How to honor victims? Ask Maya Lin

As America struggles to honor those killed on 9/11, we looked to the past for guidance

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As America decides how best to memorialize those killed on 9/11, we decided to look to the past for guidance by revisiting the artistry of Maya Lin.

At the tender age of 21, Lin won a public design competition with her concept for the Vietnam Veterans Memorial in Washington, D.C. Her design was a V-shaped wall of black granite, carved into the ground and etched with the names of 57,692 men and women who died in the Vietnam War. She was a Yale undergrad at the time.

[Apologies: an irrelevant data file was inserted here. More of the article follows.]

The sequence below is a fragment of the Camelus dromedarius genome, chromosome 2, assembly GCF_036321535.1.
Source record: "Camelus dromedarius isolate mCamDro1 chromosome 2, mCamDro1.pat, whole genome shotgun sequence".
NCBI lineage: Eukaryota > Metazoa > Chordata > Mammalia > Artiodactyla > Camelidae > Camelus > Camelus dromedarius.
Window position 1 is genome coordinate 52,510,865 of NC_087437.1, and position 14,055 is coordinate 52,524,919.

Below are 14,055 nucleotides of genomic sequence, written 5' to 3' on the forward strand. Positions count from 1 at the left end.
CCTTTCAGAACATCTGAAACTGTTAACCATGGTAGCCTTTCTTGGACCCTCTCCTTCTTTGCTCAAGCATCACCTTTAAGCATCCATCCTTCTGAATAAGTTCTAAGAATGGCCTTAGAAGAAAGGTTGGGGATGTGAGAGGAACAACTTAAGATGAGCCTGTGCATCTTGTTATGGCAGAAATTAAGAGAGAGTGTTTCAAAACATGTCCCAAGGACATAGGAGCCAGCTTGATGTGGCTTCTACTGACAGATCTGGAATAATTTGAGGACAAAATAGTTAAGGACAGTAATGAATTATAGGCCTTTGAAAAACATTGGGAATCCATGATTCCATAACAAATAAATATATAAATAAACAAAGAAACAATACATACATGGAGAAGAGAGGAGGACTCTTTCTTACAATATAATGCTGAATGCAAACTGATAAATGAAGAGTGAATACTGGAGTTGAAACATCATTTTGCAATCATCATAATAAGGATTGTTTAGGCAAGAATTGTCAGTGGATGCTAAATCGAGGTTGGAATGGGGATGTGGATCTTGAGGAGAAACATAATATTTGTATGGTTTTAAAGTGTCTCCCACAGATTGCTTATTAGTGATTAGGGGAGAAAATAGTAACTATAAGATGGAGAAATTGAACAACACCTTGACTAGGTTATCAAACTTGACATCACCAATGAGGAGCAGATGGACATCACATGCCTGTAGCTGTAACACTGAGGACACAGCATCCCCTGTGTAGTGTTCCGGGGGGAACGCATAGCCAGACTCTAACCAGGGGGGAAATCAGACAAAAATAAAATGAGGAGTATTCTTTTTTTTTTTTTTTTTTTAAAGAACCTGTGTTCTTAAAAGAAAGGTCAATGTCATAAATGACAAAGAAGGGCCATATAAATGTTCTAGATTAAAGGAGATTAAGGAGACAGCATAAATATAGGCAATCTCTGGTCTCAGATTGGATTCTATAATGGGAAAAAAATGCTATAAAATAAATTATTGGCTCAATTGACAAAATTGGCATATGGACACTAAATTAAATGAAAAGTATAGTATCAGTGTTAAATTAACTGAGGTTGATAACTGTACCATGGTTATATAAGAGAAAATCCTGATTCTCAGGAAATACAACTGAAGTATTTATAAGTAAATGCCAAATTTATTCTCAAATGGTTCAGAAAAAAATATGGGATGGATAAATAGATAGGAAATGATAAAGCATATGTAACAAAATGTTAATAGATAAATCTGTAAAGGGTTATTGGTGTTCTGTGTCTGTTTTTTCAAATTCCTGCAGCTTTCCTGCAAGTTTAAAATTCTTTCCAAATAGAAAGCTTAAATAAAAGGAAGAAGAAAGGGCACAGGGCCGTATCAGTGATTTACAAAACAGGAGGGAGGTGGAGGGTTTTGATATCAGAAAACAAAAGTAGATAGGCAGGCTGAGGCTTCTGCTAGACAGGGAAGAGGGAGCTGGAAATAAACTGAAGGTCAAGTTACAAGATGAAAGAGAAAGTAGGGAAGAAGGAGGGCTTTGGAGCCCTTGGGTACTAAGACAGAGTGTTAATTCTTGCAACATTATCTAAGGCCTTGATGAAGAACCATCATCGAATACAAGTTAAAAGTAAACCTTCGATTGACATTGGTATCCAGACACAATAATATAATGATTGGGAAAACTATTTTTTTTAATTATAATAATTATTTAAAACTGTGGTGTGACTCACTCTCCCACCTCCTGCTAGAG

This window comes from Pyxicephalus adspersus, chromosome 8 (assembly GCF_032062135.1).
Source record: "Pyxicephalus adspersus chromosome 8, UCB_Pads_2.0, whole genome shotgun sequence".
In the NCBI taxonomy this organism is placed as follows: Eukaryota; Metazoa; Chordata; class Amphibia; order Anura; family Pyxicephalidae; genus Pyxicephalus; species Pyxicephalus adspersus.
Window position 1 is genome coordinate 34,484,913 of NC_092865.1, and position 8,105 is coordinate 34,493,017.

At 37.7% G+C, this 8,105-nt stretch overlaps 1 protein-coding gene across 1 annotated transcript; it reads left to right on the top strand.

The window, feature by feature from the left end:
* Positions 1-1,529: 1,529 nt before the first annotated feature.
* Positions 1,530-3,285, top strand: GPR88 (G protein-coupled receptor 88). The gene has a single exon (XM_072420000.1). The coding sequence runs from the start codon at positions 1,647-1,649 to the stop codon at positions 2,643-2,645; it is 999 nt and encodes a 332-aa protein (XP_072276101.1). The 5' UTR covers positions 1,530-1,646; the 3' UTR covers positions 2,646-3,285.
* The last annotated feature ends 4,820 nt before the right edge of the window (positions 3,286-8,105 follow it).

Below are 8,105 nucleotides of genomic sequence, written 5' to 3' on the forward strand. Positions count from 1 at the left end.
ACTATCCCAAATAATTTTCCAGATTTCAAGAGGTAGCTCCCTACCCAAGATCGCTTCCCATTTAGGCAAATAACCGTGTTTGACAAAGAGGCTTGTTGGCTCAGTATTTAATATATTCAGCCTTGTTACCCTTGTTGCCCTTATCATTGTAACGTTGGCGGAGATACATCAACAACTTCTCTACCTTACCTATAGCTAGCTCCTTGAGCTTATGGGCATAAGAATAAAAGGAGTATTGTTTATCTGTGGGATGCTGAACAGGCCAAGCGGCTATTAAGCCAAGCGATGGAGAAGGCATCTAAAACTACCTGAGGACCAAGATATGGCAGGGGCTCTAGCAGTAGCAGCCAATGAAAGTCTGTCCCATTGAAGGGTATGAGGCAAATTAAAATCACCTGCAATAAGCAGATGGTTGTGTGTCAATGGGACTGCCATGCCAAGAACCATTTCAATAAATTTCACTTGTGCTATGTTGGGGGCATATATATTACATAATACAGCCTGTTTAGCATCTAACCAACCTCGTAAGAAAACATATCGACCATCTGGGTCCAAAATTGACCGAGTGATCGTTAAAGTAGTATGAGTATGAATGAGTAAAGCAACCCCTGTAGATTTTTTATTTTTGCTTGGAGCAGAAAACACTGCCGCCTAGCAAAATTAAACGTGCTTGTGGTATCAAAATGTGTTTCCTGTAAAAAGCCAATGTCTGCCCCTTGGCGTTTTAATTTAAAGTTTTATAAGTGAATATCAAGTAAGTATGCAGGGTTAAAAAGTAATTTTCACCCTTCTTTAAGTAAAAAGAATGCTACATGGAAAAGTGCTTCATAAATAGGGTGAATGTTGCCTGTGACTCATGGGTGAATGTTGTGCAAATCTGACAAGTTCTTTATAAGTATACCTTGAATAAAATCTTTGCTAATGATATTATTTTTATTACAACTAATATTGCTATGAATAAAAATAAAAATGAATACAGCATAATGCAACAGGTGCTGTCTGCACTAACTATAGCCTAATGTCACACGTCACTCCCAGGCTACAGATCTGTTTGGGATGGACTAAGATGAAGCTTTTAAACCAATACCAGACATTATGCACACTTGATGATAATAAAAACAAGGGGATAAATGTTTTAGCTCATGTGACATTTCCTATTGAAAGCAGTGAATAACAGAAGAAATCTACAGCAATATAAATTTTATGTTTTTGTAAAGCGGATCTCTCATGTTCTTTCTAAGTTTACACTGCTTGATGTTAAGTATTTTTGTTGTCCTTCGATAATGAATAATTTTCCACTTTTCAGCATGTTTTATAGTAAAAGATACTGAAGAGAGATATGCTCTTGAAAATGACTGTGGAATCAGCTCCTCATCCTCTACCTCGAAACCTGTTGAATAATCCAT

In 1982, Lin told Morley Safer how a concept of "quiet dignity" was behind her design. But for many Americans, Lin's youth and her Asian background mattered more than her design concept.

"I would say if you were being rational and logical, there would be some people who fought in the war who would really hate the idea that someone of my descent would have designed a memorial, the Vietnam Memorial," she told Safer.

Safer followed Lin back to the art studio 18 years later, when most of the fallout had subsided. She recently served as jurist of the World Trade Center Site Memorial Competition. Here's a look back at Lin's 60 Minutes debut.